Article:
Security Breaches Down, But Insider Threats Troubling
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Thursday, 29 July 2010
By Mel Duvall
Security breaches appear to be down from last year, according to a comprehensive report issued by Verizon Business and the U.S. Secret Service. But more of the breaches involve insider threats and a greater use of social engineering.
The 2010 Data Breach Investigations Report, which involved a first-of-its-kind collaboration with the Secret Service, called that the trend toward an overall decline in security breaches "promising."
The decline may be due to a number of factors, says the study, including "law enforcement's effectiveness in capturing criminals." The report cited the arrest of Albert Gonzalez, a notorious computer hacker who pleaded guilty to helping run a global ring that stole hundreds of millions of payment card numbers. Gonzalez was sentenced last year to 20 years in prison.
"The reduction in breaches is a positive sign that we are gaining some ground in the fight against cybercrime," Peter Tippet, Verizon's vice president of technology and enterprise innovation, said in releasing the report.
With the inclusion of data from the Secret Service, the Verizon study covered more than 900 breaches, involving more than 900 million compromised records. "By including information from the Secret Service caseload, we are expanding both our understanding of cybercrime and our ability to stop breaches," Tippet added.
While the overall decline in breaches offered good news, there are still plenty of threats to keep chief information officers and chief security officers up at night. Stolen credentials were named as the most common way of gaining unauthorized access into organizations, which points to the need for strong corporate security practices. Organized crime groups were believed responsible for 85 percent of stolen data.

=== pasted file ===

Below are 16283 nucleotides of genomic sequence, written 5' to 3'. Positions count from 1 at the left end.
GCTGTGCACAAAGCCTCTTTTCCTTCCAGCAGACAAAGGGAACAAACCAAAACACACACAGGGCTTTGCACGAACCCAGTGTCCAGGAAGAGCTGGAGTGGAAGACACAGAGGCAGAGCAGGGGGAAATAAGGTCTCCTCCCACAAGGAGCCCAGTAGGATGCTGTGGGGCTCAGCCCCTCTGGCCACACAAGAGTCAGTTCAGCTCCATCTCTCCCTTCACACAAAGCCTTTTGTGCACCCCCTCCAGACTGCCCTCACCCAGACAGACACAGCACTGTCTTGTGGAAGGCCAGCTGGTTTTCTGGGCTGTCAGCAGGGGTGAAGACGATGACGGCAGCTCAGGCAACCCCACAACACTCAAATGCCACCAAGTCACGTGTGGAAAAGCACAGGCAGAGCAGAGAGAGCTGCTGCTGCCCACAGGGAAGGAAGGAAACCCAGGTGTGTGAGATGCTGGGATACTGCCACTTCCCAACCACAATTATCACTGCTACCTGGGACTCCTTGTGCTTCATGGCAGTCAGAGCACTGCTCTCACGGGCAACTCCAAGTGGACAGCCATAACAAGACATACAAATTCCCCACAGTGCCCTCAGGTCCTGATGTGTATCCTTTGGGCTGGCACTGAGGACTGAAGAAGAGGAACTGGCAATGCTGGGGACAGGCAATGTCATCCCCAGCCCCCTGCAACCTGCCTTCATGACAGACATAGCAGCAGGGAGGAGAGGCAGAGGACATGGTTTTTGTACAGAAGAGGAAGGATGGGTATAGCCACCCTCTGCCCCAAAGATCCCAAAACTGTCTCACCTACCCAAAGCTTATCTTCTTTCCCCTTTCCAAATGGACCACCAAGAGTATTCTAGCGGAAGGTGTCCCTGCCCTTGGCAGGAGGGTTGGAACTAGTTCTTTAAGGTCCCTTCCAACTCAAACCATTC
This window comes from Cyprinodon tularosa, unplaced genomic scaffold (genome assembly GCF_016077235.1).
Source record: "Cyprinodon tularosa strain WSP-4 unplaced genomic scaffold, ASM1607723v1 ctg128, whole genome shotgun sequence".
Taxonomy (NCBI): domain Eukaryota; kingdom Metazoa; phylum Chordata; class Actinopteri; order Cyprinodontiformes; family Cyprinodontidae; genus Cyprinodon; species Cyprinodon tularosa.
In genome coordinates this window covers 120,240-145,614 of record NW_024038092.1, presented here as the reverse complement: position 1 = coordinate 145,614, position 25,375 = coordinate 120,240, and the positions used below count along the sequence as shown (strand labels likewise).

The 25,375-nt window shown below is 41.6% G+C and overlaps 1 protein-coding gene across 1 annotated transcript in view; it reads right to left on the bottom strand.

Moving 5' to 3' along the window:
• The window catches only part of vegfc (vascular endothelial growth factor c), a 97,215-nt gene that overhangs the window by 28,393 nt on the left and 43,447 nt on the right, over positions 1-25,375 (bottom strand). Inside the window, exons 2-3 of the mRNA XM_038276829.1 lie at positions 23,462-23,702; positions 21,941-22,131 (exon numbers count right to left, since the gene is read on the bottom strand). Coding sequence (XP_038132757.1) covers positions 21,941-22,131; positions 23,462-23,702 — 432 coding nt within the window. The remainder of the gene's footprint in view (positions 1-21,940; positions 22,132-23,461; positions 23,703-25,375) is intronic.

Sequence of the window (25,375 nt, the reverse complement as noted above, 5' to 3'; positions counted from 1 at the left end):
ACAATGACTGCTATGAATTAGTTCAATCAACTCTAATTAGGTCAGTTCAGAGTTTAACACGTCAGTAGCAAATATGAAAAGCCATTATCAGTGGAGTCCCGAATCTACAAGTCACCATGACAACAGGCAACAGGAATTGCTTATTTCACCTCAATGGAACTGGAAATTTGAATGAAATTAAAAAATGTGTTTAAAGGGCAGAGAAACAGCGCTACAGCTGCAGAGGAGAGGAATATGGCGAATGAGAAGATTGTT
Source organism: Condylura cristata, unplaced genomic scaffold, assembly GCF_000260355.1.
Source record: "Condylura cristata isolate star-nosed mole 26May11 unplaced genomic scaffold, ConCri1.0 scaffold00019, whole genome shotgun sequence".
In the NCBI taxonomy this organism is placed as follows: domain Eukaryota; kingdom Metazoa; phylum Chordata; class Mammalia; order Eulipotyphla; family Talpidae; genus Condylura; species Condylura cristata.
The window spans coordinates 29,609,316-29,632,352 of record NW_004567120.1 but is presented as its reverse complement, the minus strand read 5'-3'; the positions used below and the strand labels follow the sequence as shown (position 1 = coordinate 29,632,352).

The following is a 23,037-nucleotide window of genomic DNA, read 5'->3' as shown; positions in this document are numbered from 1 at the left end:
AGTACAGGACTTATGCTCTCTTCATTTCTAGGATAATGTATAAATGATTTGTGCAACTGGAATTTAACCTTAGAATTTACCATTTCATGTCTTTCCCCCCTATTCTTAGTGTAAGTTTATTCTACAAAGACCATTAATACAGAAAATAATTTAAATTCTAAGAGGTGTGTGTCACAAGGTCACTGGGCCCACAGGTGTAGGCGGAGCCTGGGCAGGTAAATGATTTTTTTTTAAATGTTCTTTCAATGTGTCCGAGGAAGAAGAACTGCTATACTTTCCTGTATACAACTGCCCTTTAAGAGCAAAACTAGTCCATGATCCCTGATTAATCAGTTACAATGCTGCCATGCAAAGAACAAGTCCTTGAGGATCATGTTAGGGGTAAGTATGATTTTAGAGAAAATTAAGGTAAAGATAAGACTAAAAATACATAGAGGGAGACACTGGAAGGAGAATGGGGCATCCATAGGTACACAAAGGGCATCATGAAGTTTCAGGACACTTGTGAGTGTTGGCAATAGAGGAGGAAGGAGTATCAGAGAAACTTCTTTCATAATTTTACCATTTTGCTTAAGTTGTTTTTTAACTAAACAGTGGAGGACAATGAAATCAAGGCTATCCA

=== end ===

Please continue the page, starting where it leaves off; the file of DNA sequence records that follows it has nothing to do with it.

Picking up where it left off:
Other key findings from the report:
Many breaches involved the misuse of privileges. Forty-eight percent of breaches were attributed to users who, for malicious purposes, abused their right to access corporate information. An additional 40 percent of breaches were the result of hacking, while 28 percent were due to social tactics, and 14 percent to physical attacks.
Most data breaches investigated were caused by external sources. Sixty-nine percent of breaches resulted from external sources, while only 11 percent were linked to business partners. Insiders caused 49 percent of the breaches, which is a jump over previous findings, primarily due to an expanded dataset and the types of cases studied by the Secret Service.
Many breaches are avoidable. As in previous years, nearly all the data was accessed from servers and online applications. The study found 85 percent of the breaches were not considered difficult and 87 percent of victims had some evidence of the breach, but missed it.
Meeting compliance is critical. Seventy-nine percent of victims were subject to the payment card industry security standard PCI-DSS, yet hadn't achieved compliance prior to being penetrated.
The report concluded that for many enterprises, simple actions can reap big benefits. It recommended that organizations do more to restrict and monitor privileges, be more vigilant in watching for "minor" policy violations, implement measures to thwart stolen credentials, and increase the monitoring and filtering of outbound traffic.
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